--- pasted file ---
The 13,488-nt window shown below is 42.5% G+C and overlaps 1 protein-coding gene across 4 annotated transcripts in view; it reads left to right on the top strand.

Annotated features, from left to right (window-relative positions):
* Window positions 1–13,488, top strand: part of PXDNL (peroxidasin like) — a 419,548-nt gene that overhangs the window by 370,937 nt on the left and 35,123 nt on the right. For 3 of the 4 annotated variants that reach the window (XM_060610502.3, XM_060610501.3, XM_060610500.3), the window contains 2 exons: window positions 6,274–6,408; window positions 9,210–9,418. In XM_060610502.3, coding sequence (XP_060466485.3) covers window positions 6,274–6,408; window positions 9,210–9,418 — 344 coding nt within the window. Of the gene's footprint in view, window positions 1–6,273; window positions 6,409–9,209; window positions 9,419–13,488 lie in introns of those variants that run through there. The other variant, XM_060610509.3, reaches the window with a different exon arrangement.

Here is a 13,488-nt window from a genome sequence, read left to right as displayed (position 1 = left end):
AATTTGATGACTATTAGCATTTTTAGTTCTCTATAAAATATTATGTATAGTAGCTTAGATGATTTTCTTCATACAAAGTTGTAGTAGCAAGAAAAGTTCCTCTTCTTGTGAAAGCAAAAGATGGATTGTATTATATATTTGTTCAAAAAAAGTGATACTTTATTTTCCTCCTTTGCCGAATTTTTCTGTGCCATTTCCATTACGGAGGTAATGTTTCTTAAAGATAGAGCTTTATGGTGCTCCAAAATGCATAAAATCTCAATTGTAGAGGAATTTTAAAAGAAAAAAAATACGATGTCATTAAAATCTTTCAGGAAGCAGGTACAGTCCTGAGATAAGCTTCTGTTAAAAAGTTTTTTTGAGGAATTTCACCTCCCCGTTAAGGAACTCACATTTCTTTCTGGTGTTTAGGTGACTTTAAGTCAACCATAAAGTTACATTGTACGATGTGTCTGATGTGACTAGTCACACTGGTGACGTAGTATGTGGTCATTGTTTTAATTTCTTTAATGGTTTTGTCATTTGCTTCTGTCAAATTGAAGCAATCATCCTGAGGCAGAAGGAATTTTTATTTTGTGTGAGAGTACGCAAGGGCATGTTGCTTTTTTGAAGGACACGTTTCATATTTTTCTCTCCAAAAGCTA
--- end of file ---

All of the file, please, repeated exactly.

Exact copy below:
The 13,488-nt window shown below is 42.5% G+C and overlaps 1 protein-coding gene across 4 annotated transcripts in view; it reads left to right on the top strand.

Annotated features, from left to right (window-relative positions):
* Window positions 1–13,488, top strand: part of PXDNL (peroxidasin like) — a 419,548-nt gene that overhangs the window by 370,937 nt on the left and 35,123 nt on the right. For 3 of the 4 annotated variants that reach the window (XM_060610502.3, XM_060610501.3, XM_060610500.3), the window contains 2 exons: window positions 6,274–6,408; window positions 9,210–9,418. In XM_060610502.3, coding sequence (XP_060466485.3) covers window positions 6,274–6,408; window positions 9,210–9,418 — 344 coding nt within the window. Of the gene's footprint in view, window positions 1–6,273; window positions 6,409–9,209; window positions 9,419–13,488 lie in introns of those variants that run through there. The other variant, XM_060610509.3, reaches the window with a different exon arrangement.

Here is a 13,488-nt window from a genome sequence, read left to right as displayed (position 1 = left end):
AATTTGATGACTATTAGCATTTTTAGTTCTCTATAAAATATTATGTATAGTAGCTTAGATGATTTTCTTCATACAAAGTTGTAGTAGCAAGAAAAGTTCCTCTTCTTGTGAAAGCAAAAGATGGATTGTATTATATATTTGTTCAAAAAAAGTGATACTTTATTTTCCTCCTTTGCCGAATTTTTCTGTGCCATTTCCATTACGGAGGTAATGTTTCTTAAAGATAGAGCTTTATGGTGCTCCAAAATGCATAAAATCTCAATTGTAGAGGAATTTTAAAAGAAAAAAAATACGATGTCATTAAAATCTTTCAGGAAGCAGGTACAGTCCTGAGATAAGCTTCTGTTAAAAAGTTTTTTTGAGGAATTTCACCTCCCCGTTAAGGAACTCACATTTCTTTCTGGTGTTTAGGTGACTTTAAGTCAACCATAAAGTTACATTGTACGATGTGTCTGATGTGACTAGTCACACTGGTGACGTAGTATGTGGTCATTGTTTTAATTTCTTTAATGGTTTTGTCATTTGCTTCTGTCAAATTGAAGCAATCATCCTGAGGCAGAAGGAATTTTTATTTTGTGTGAGAGTACGCAAGGGCATGTTGCTTTTTTGAAGGACACGTTTCATATTTTTCTCTCCAAAAGCTA